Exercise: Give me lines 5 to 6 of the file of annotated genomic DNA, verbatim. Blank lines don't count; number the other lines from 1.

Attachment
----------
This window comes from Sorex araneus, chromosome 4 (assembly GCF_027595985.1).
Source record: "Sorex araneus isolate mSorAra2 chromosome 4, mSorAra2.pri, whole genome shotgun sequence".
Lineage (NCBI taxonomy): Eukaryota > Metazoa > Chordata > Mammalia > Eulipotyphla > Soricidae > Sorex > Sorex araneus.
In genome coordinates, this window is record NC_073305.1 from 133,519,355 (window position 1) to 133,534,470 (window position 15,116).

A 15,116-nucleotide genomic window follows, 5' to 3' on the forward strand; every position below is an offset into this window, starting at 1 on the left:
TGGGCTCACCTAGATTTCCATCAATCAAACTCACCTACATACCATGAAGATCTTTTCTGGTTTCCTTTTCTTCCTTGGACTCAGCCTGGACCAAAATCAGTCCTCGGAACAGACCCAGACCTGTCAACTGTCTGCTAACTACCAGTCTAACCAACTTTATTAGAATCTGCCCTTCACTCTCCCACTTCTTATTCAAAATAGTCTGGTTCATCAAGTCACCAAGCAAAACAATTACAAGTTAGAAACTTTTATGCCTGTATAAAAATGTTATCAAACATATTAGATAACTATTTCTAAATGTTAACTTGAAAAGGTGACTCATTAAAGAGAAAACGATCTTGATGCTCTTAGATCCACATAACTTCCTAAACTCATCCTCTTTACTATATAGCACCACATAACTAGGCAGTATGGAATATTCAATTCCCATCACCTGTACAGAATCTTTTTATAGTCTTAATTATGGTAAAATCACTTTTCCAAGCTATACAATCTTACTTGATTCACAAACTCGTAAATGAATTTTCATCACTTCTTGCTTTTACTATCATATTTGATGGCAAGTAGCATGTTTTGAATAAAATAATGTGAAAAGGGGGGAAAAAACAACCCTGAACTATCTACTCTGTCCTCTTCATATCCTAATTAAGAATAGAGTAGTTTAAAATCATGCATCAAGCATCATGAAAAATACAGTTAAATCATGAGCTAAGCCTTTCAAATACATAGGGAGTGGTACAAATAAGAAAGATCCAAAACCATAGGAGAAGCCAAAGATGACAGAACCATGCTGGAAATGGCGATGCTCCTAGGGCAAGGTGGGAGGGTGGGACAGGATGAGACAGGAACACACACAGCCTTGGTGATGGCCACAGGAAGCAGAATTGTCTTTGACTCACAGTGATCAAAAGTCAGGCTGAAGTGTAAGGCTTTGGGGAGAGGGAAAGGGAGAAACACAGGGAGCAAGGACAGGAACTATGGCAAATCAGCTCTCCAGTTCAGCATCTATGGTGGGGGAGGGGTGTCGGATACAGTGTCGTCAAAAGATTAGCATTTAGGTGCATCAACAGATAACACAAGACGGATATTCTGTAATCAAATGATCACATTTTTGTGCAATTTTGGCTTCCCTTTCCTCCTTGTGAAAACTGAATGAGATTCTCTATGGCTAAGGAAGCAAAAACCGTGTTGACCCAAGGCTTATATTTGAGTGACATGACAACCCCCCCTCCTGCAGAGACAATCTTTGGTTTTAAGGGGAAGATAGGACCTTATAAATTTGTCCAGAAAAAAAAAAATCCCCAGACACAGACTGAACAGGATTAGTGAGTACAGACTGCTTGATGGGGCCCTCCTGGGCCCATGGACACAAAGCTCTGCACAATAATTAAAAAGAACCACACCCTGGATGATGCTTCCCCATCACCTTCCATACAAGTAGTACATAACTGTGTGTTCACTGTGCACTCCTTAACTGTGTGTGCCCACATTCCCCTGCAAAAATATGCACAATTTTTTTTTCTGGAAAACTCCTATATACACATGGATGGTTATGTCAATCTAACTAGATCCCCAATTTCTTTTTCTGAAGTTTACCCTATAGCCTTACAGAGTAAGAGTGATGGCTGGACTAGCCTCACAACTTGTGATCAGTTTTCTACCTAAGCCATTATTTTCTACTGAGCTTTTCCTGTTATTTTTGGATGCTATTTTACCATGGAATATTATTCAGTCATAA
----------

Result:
A 15,116-nucleotide genomic window follows, 5' to 3' on the forward strand; every position below is an offset into this window, starting at 1 on the left:
TGGGCTCACCTAGATTTCCATCAATCAAACTCACCTACATACCATGAAGATCTTTTCTGGTTTCCTTTTCTTCCTTGGACTCAGCCTGGACCAAAATCAGTCCTCGGAACAGACCCAGACCTGTCAACTGTCTGCTAACTACCAGTCTAACCAACTTTATTAGAATCTGCCCTTCACTCTCCCACTTCTTATTCAAAATAGTCTGGTTCATCAAGTCACCAAGCAAAACAATTACAAGTTAGAAACTTTTATGCCTGTATAAAAATGTTATCAAACATATTAGATAACTATTTCTAAATGTTAACTTGAAAAGGTGACTCATTAAAGAGAAAACGATCTTGATGCTCTTAGATCCACATAACTTCCTAAACTCATCCTCTTTACTATATAGCACCACATAACTAGGCAGTATGGAATATTCAATTCCCATCACCTGTACAGAATCTTTTTATAGTCTTAATTATGGTAAAATCACTTTTCCAAGCTATACAATCTTACTTGATTCACAAACTCGTAAATGAATTTTCATCACTTCTTGCTTTTACTATCATATTTGATGGCAAGTAGCATGTTTTGAATAAAATAATGTGAAAAGGGGGGAAAAAACAACCCTGAACTATCTACTCTGTCCTCTTCATATCCTAATTAAGAATAGAGTAGTTTAAAATCATGCATCAAGCATCATGAAAAATACAGTTAAATCATGAGCTAAGCCTTTCAAATACATAGGGAGTGGTACAAATAAGAAAGATCCAAAACCATAGGAGAAGCCAAAGATGACAGAACCATGCTGGAAATGGCGATGCTCCTAGGGCAAGGTGGGAGGGTGGGACAGGATGAGACAGGAACACACACAGCCTTGGTGATGGCCACAGGAAGCAGAATTGTCTTTGACTCACAGTGATCAAAAGTCAGGCTGAAGTGTAAGGCTTTGGGGAGAGGGAAAGGGAGAAACACAGGGAGCAAGGACAGGAACTATGGCAAATCAGCTCTCCAGTTCAGCATCTATGGTGGGGGAGGGGTGTCGGATACAGTGTCGTCAAAAGATTAGCATTTAGGTGCATCAACAGATAACACAAGACGGATATTCTGTAATCAAATGATCACATTTTTGTGCAATTTTGGCTTCCCTTTCCTCCTTGTGAAAACTGAATGAGATTCTCTATGGCTAAGGAAGCAAAAACCGTGTTGACCCAAGGCTTATATTTGAGTGACATGACAACCCCCCCTCCTGCAGAGACAATCTTTGGTTTTAAGGGGAAGATAGGACCTTATAAATTTGTCCAGAAAAAAAAAAATCCCCAGACACAGACTGAACAGGATTAGTGAGTACAGACTGCTTGATGGGGCCCTCCTGGGCCCATGGACACAAAGCTCTGCACAATAATTAAAAAGAACCACACCCTGGATGATGCTTCCCCATCACCTTCCATACAAGTAGTACATAACTGTGTGTTCACTGTGCACTCCTTAACTGTGTGTGCCCACATTCCCCTGCAAAAATATGCACAATTTTTTTTTCTGGAAAACTCCTATATACACATGGATGGTTATGTCAATCTAACTAGATCCCCAATTTCTTTTTCTGAAGTTTACCCTATAGCCTTACAGAGTAAGAGTGATGGCTGGACTAGCCTCACAACTTGTGATCAGTTTTCTACCTAAGCCATTATTTTCTACTGAGCTTTTCCTGTTATTTTTGGATGCTATTTTACCATGGAATATTATTCAGTCATAA